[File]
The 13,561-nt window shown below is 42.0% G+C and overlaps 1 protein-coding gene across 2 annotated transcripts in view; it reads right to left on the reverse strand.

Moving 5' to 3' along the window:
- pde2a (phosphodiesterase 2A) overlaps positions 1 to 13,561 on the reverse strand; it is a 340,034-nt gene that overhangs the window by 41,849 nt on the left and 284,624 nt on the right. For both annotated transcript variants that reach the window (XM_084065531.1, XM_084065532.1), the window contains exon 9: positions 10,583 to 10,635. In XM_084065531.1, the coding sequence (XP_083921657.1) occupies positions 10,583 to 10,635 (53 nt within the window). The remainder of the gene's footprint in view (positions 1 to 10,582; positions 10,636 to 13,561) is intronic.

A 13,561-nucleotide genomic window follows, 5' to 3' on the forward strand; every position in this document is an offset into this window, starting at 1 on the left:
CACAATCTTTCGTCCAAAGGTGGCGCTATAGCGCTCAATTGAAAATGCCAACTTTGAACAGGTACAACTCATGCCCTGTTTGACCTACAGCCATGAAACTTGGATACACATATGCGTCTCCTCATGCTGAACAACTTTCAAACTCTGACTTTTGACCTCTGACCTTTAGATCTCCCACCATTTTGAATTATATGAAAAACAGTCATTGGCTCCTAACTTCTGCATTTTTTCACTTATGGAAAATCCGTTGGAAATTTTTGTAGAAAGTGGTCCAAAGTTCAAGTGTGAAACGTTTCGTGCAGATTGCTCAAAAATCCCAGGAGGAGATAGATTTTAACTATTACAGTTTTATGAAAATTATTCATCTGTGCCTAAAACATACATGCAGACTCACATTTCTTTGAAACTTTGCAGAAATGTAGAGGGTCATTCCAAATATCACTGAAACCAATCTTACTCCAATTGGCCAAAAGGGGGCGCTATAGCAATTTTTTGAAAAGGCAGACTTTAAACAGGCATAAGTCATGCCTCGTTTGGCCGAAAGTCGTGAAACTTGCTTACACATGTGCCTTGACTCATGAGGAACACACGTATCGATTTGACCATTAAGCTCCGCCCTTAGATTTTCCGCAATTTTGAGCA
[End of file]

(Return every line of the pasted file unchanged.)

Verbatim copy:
The 13,561-nt window shown below is 42.0% G+C and overlaps 1 protein-coding gene across 2 annotated transcripts in view; it reads right to left on the reverse strand.

Moving 5' to 3' along the window:
- pde2a (phosphodiesterase 2A) overlaps positions 1 to 13,561 on the reverse strand; it is a 340,034-nt gene that overhangs the window by 41,849 nt on the left and 284,624 nt on the right. For both annotated transcript variants that reach the window (XM_084065531.1, XM_084065532.1), the window contains exon 9: positions 10,583 to 10,635. In XM_084065531.1, the coding sequence (XP_083921657.1) occupies positions 10,583 to 10,635 (53 nt within the window). The remainder of the gene's footprint in view (positions 1 to 10,582; positions 10,636 to 13,561) is intronic.

A 13,561-nucleotide genomic window follows, 5' to 3' on the forward strand; every position in this document is an offset into this window, starting at 1 on the left:
CACAATCTTTCGTCCAAAGGTGGCGCTATAGCGCTCAATTGAAAATGCCAACTTTGAACAGGTACAACTCATGCCCTGTTTGACCTACAGCCATGAAACTTGGATACACATATGCGTCTCCTCATGCTGAACAACTTTCAAACTCTGACTTTTGACCTCTGACCTTTAGATCTCCCACCATTTTGAATTATATGAAAAACAGTCATTGGCTCCTAACTTCTGCATTTTTTCACTTATGGAAAATCCGTTGGAAATTTTTGTAGAAAGTGGTCCAAAGTTCAAGTGTGAAACGTTTCGTGCAGATTGCTCAAAAATCCCAGGAGGAGATAGATTTTAACTATTACAGTTTTATGAAAATTATTCATCTGTGCCTAAAACATACATGCAGACTCACATTTCTTTGAAACTTTGCAGAAATGTAGAGGGTCATTCCAAATATCACTGAAACCAATCTTACTCCAATTGGCCAAAAGGGGGCGCTATAGCAATTTTTTGAAAAGGCAGACTTTAAACAGGCATAAGTCATGCCTCGTTTGGCCGAAAGTCGTGAAACTTGCTTACACATGTGCCTTGACTCATGAGGAACACACGTATCGATTTGACCATTAAGCTCCGCCCTTAGATTTTCCGCAATTTTGAGCA